Thursday, September 27, 2018

Book Review: Bewitcher (A Mompesson Mystery Book 1) by Hickory Crowl

Who hunts this plague-ridden English village?  A human?  A demon? 

Set in the Derbyshire village of Eyam in 1666, Betwitcher is a tense, action-filled thriller.  The story has its roots in history, as Eyam fell victim to the bubonic plague in 1665.  But rather than fleeing and possibly infecting the rest of England, the residents decided to quarantine themselves.  Several hundred people in close quarters, many dead or dying, armed only with limited medical knowledge, religion, and superstition.  What could possibly go wrong?  Well, according to the book, a human murderer might appear … or a demon … or both.  If you enjoy action, especially of the gruesome sort, between the ritualistic killings of the demon/human and the carnage of the disease, it’s hard to find twenty pages without a vividly described death.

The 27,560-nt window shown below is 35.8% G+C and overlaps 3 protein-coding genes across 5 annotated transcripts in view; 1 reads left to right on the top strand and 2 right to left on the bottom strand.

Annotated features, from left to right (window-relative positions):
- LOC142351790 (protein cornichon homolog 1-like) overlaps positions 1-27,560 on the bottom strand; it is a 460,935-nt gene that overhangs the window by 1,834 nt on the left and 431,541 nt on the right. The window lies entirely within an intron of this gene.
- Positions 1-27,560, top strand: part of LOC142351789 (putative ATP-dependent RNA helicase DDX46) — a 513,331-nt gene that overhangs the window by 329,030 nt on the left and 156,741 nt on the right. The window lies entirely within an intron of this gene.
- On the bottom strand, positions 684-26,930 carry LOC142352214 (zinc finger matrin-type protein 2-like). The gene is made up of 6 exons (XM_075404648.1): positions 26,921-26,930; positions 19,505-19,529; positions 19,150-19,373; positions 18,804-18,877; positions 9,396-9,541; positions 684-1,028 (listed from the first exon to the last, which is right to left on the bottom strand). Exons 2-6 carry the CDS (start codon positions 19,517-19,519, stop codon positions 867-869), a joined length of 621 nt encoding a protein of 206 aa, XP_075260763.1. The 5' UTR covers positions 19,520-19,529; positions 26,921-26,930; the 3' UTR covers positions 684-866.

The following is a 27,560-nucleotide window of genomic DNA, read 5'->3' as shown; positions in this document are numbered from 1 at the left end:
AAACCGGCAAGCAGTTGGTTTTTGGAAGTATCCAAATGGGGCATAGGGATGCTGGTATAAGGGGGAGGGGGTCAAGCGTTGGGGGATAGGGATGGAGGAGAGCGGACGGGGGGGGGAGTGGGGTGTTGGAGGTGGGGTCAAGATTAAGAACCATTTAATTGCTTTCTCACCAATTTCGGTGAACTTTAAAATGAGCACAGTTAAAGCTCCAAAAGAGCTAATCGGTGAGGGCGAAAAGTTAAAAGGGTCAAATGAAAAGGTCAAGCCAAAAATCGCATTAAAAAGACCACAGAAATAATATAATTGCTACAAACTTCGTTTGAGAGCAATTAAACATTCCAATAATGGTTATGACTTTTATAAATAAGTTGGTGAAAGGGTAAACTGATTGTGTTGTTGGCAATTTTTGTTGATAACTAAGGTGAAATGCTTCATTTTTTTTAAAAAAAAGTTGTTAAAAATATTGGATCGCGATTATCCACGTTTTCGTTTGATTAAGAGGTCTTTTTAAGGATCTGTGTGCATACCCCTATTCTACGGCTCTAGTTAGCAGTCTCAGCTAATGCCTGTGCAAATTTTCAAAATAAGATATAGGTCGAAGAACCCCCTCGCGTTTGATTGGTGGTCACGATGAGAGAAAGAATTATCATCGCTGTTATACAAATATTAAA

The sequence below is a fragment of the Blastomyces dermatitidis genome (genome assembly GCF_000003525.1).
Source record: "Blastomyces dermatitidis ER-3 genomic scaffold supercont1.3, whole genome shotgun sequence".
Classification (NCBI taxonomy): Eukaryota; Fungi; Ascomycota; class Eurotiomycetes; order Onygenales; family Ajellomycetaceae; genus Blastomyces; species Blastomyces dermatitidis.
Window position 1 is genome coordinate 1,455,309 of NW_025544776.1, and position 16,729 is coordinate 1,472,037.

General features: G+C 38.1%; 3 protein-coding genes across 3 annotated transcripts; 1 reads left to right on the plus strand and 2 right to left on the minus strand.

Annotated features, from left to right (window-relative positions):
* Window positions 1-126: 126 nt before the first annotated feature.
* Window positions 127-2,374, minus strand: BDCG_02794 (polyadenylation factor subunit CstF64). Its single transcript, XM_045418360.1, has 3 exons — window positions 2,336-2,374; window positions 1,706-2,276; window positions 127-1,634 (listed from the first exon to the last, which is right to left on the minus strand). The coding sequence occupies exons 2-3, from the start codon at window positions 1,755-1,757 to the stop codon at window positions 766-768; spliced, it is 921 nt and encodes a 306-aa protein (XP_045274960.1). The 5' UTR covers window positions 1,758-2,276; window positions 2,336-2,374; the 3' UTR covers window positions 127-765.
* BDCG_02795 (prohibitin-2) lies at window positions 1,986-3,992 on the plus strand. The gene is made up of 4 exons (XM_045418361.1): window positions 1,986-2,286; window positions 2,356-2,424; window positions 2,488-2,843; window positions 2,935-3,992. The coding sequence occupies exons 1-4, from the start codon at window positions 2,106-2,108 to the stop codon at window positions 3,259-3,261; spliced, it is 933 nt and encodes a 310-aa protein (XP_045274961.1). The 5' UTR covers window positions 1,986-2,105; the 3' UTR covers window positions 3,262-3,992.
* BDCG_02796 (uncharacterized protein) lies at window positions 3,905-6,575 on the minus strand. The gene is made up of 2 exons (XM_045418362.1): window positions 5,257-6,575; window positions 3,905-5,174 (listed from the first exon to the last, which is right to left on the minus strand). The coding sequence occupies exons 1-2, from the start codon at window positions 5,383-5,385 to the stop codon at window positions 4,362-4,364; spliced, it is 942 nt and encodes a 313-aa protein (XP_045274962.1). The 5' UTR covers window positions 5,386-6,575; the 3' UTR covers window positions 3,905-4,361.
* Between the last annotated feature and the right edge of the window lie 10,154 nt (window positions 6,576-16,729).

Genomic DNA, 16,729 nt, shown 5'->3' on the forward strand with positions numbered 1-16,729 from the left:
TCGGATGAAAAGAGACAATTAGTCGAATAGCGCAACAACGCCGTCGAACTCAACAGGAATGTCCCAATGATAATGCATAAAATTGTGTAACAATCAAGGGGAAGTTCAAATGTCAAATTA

Interspersed with these grisly scenes, the author delivers equally rich descriptions of setting.  Often, those scenes are dark and menacing – forest paths at night, decrepit houses, empty streets.  But sometimes they are peaceful and serene, a contrast that author Crowl uses to full effect.  Character development is also a strength.  Reverend Mompesson is particularly well done as the man of the cloth, torn between religion and the science he hopes may save his village.  It’s an eternal theme, well done in this work.

The detractions from the story were few and minor.  There were a few mechanical errors – a missing word, an awkward phrase.  Second, there were some leaps in reasoning not well founded.  For example, how the Reverend deduced the meaning of a symbol he found at each murder scenes could have used additional development.  And finally, the conclusion is a mixed bag.  The way Reverend Mompesson escapes is a bit convenient, but his ‘situation’ at the end raises all sorts of questions for book 2.  I’ll be watching for it.

Overall, Bewitcher is an entertaining and often grisly mystery well worth the read.

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